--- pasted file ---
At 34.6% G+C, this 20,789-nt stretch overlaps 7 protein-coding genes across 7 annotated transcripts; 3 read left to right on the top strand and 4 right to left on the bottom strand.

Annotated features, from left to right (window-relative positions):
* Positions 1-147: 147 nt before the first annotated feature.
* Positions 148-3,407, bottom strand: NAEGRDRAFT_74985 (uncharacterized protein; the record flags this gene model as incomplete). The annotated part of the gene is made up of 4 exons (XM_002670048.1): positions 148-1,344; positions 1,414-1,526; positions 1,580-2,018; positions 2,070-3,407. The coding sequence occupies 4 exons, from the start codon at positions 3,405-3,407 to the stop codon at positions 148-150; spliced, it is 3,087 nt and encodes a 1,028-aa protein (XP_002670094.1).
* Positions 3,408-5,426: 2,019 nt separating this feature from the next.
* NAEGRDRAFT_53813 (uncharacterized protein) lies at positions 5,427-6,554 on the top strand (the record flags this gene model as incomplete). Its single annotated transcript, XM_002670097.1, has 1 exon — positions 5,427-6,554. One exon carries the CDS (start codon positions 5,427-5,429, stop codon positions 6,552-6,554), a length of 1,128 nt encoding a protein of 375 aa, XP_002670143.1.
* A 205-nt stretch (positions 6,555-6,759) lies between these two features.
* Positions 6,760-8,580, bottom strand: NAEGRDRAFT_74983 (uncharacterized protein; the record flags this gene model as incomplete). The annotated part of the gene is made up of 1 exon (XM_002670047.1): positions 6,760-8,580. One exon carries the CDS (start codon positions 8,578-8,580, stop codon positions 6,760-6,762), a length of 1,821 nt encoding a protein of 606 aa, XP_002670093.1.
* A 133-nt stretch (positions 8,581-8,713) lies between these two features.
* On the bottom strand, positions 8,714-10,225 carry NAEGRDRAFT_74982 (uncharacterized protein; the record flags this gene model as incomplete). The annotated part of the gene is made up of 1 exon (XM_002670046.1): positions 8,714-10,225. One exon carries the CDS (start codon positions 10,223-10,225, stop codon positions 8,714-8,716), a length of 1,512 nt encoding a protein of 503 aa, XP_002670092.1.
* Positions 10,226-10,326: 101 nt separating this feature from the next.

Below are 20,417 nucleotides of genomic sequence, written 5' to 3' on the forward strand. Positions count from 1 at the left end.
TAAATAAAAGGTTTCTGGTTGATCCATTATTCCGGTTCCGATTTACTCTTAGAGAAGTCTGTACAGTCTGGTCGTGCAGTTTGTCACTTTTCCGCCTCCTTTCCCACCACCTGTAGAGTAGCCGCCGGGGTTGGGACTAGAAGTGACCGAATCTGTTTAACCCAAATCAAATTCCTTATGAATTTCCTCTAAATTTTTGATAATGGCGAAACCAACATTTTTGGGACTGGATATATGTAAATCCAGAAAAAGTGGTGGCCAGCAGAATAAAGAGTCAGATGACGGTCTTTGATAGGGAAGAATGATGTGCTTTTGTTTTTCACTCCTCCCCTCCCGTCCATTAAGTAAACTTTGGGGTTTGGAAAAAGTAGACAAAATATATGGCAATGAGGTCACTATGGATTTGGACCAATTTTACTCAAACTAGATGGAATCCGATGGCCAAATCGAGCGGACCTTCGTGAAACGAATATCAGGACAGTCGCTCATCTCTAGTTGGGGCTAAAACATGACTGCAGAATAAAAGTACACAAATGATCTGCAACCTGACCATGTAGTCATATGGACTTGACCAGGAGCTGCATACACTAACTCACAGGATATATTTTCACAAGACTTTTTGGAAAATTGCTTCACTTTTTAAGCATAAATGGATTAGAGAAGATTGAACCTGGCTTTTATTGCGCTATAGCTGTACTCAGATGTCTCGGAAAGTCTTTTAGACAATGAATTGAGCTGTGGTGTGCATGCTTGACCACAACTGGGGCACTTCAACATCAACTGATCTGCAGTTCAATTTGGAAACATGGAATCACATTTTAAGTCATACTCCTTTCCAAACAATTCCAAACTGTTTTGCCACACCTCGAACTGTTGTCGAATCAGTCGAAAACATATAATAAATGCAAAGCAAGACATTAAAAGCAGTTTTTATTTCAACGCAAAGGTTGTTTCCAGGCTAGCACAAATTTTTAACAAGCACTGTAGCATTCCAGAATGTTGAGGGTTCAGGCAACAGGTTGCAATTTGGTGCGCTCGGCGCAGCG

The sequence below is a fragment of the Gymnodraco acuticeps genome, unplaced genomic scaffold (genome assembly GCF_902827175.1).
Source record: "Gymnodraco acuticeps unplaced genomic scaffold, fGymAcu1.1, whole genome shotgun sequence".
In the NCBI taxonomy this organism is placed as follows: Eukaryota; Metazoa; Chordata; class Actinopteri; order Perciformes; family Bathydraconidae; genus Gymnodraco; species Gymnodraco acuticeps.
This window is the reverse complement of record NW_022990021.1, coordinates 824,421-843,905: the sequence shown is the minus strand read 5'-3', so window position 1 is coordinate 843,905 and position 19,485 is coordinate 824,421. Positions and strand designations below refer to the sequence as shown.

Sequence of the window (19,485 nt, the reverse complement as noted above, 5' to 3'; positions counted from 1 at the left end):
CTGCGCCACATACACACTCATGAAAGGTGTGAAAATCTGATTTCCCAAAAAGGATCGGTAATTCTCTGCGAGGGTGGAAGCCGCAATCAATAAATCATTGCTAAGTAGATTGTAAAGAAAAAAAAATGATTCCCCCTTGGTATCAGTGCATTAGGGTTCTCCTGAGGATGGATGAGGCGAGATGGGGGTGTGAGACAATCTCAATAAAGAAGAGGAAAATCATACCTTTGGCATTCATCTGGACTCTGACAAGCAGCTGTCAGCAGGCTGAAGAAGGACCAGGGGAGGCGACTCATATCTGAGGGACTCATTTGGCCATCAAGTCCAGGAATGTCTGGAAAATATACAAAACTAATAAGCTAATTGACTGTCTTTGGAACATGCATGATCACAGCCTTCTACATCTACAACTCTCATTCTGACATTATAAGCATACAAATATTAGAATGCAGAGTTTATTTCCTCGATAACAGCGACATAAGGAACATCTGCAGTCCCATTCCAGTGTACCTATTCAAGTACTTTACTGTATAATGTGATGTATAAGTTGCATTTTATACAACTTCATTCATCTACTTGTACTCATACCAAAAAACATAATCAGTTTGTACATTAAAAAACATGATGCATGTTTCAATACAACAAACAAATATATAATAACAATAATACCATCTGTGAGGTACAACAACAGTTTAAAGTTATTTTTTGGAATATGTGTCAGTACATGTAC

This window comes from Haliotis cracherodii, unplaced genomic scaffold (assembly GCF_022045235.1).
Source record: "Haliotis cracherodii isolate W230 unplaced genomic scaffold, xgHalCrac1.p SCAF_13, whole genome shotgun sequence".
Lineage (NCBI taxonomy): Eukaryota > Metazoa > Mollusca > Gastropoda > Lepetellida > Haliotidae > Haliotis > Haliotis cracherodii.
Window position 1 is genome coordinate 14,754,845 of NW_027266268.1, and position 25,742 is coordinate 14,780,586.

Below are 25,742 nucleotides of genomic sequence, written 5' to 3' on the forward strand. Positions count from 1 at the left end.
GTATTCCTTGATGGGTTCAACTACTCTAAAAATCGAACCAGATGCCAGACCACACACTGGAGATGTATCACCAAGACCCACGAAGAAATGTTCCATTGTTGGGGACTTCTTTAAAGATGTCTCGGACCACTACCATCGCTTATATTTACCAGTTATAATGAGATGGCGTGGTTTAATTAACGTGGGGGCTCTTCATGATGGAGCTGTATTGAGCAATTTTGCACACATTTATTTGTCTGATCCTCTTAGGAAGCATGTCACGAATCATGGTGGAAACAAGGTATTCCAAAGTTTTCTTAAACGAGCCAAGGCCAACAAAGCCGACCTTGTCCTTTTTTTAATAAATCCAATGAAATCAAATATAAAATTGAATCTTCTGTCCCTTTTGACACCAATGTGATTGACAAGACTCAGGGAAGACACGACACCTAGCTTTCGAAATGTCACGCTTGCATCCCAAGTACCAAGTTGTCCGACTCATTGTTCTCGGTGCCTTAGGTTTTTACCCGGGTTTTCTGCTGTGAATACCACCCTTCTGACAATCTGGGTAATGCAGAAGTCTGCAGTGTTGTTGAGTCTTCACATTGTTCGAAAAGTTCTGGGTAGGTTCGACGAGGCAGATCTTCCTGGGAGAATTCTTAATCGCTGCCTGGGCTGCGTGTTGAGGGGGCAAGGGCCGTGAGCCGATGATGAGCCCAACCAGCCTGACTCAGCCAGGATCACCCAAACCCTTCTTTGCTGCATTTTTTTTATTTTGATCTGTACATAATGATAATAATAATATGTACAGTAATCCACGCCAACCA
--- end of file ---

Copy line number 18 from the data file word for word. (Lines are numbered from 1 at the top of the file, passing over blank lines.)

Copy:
Sequence of the window (19,485 nt, the reverse complement as noted above, 5' to 3'; positions counted from 1 at the left end):